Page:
The events of the last 10 days remind me of the story of the frog who was put into a pot of lukewarm water. The temperature gradually increases until the water is boiling and it’s too late for the frog to escape. Trump, aided by his Roy Cohn, is moving more quickly towards realizing his dream of being a king with authoritarian powers. I have been doing a lot of thinking about what we should do and the following two articles are helping shape my thinking.
This is not a drill!!
‘There need to be mass protests’: Authoritarianism experts say time is running out for Americans to stop Trump
(February 12, 2020) Americans are running out of time to stop President Donald Trump’s authoritarian slide, experts warned. “There need to be mass protests,” a Yale philosophy professor and expert on fascism told Insider. “The Republican Party is betraying democracy, and these are historical times. Someone has got to push back.”
Since he was acquitted in the GOP-controlled Senate earlier this month, the president has overseen a White House purge of impeachment witnesses, and the attorney general has intervened in the trial of a Trump associate.
Republicans have mostly sat back, with at least one senator conceding that Trump’s behavior did not seem to have changed because of impeachment.
“There is absolutely no reason for him to stop pushing. It goes against both his personality and his experience,” Cas Mudde, a political scientist at the University of Georgia, told Insider.
How Protests Can Swing Elections: A study shows that both liberal and conservative protests have had a real impact on U.S. House elections.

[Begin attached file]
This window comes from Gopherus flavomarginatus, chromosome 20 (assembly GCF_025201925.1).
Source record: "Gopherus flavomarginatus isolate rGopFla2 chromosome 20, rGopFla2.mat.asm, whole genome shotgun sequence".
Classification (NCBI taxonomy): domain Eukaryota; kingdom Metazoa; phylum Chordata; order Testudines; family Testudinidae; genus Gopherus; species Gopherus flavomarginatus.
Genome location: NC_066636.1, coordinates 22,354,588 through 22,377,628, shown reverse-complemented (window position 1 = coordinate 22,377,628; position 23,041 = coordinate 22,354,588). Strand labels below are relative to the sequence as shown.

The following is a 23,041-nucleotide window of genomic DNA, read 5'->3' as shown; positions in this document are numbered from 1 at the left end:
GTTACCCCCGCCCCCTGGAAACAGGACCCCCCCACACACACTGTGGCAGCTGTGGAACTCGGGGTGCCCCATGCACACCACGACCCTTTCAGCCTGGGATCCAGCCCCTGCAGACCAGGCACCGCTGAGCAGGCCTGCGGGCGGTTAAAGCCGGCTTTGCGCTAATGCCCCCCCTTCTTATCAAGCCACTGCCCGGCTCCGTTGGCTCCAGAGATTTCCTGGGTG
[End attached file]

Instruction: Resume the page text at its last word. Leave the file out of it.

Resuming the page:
(October 30, 2018) From anti-war marches in the 1960s to the Tea Party rallies of 2010 and the almost nonstop progressive protests in 2018, marching in the streets has been a fixture of modern American life.
But do protests actually accomplish anything in terms of election results or the balance of party power?
Absolutely yes, according to a new study based on 30 years of data.
Co-authored by Sarah A. Soule at Stanford Graduate School of Business and Daniel Q. Gillion at University of Pennsylvania, the study finds that spikes in both liberal and conservative protest activity can increase or decrease a candidate’s vote by enough to change the final outcome.
“Many people are skeptical that protests matter to electoral outcomes, but our paper finds that they have a profound effect on voter behavior,” says Soule. “Liberal protests lead Democrats to vote on the issues that resonate for them, and conservative protests lead Republicans to do the same. It happens on both sides of the ideological spectrum.”